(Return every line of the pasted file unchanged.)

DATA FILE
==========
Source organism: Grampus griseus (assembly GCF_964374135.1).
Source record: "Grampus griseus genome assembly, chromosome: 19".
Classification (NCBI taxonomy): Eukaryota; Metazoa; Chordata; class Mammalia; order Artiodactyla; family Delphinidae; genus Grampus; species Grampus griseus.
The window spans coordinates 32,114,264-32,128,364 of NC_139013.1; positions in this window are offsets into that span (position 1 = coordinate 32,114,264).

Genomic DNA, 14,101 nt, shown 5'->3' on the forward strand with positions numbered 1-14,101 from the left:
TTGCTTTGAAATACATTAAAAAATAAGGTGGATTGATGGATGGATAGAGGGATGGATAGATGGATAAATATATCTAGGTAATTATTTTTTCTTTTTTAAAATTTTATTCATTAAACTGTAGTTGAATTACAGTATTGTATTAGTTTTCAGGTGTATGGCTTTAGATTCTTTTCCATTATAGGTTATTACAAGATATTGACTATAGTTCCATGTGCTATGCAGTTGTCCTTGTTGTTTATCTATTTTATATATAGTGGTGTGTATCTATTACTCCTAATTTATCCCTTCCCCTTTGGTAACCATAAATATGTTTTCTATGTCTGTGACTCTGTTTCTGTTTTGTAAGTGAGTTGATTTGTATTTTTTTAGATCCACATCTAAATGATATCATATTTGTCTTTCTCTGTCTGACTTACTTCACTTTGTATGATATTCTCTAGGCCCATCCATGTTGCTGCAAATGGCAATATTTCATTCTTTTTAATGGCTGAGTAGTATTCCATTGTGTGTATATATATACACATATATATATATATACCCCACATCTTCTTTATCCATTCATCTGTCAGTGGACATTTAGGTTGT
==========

Source organism: Grampus griseus (assembly GCF_964374135.1).
Source record: "Grampus griseus genome assembly, chromosome: 19".
Classification (NCBI taxonomy): Eukaryota; Metazoa; Chordata; class Mammalia; order Artiodactyla; family Delphinidae; genus Grampus; species Grampus griseus.
The window spans coordinates 32,114,264-32,128,364 of NC_139013.1; positions in this window are offsets into that span (position 1 = coordinate 32,114,264).

Genomic DNA, 14,101 nt, shown 5'->3' on the forward strand with positions numbered 1-14,101 from the left:
TTGCTTTGAAATACATTAAAAAATAAGGTGGATTGATGGATGGATAGAGGGATGGATAGATGGATAAATATATCTAGGTAATTATTTTTTCTTTTTTAAAATTTTATTCATTAAACTGTAGTTGAATTACAGTATTGTATTAGTTTTCAGGTGTATGGCTTTAGATTCTTTTCCATTATAGGTTATTACAAGATATTGACTATAGTTCCATGTGCTATGCAGTTGTCCTTGTTGTTTATCTATTTTATATATAGTGGTGTGTATCTATTACTCCTAATTTATCCCTTCCCCTTTGGTAACCATAAATATGTTTTCTATGTCTGTGACTCTGTTTCTGTTTTGTAAGTGAGTTGATTTGTATTTTTTTAGATCCACATCTAAATGATATCATATTTGTCTTTCTCTGTCTGACTTACTTCACTTTGTATGATATTCTCTAGGCCCATCCATGTTGCTGCAAATGGCAATATTTCATTCTTTTTAATGGCTGAGTAGTATTCCATTGTGTGTATATATATACACATATATATATATATACCCCACATCTTCTTTATCCATTCATCTGTCAGTGGACATTTAGGTTGT